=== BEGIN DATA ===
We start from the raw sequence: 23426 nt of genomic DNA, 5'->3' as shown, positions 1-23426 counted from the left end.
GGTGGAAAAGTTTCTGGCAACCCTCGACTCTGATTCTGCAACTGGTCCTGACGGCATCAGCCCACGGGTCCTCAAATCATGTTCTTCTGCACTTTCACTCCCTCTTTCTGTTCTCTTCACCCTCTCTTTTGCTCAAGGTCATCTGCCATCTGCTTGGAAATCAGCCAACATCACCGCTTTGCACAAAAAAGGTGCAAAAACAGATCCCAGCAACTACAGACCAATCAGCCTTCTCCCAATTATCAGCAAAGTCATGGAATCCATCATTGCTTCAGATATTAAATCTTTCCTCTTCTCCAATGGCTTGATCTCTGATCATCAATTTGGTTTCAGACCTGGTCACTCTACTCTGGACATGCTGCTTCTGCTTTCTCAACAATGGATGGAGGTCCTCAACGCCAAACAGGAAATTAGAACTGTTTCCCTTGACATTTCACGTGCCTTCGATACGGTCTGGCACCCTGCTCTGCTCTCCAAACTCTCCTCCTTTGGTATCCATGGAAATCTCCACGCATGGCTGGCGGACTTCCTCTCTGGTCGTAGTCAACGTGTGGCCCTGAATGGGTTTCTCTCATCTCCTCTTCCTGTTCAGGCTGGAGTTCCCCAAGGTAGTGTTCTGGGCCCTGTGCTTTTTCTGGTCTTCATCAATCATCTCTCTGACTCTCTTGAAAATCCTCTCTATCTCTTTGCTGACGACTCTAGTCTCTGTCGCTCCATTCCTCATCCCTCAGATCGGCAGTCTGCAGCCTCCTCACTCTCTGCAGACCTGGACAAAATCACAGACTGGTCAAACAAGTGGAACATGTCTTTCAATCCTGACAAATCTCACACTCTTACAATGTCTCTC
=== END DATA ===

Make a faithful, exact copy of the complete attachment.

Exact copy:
We start from the raw sequence: 23426 nt of genomic DNA, 5'->3' as shown, positions 1-23426 counted from the left end.
GGTGGAAAAGTTTCTGGCAACCCTCGACTCTGATTCTGCAACTGGTCCTGACGGCATCAGCCCACGGGTCCTCAAATCATGTTCTTCTGCACTTTCACTCCCTCTTTCTGTTCTCTTCACCCTCTCTTTTGCTCAAGGTCATCTGCCATCTGCTTGGAAATCAGCCAACATCACCGCTTTGCACAAAAAAGGTGCAAAAACAGATCCCAGCAACTACAGACCAATCAGCCTTCTCCCAATTATCAGCAAAGTCATGGAATCCATCATTGCTTCAGATATTAAATCTTTCCTCTTCTCCAATGGCTTGATCTCTGATCATCAATTTGGTTTCAGACCTGGTCACTCTACTCTGGACATGCTGCTTCTGCTTTCTCAACAATGGATGGAGGTCCTCAACGCCAAACAGGAAATTAGAACTGTTTCCCTTGACATTTCACGTGCCTTCGATACGGTCTGGCACCCTGCTCTGCTCTCCAAACTCTCCTCCTTTGGTATCCATGGAAATCTCCACGCATGGCTGGCGGACTTCCTCTCTGGTCGTAGTCAACGTGTGGCCCTGAATGGGTTTCTCTCATCTCCTCTTCCTGTTCAGGCTGGAGTTCCCCAAGGTAGTGTTCTGGGCCCTGTGCTTTTTCTGGTCTTCATCAATCATCTCTCTGACTCTCTTGAAAATCCTCTCTATCTCTTTGCTGACGACTCTAGTCTCTGTCGCTCCATTCCTCATCCCTCAGATCGGCAGTCTGCAGCCTCCTCACTCTCTGCAGACCTGGACAAAATCACAGACTGGTCAAACAAGTGGAACATGTCTTTCAATCCTGACAAATCTCACACTCTTACAATGTCTCTC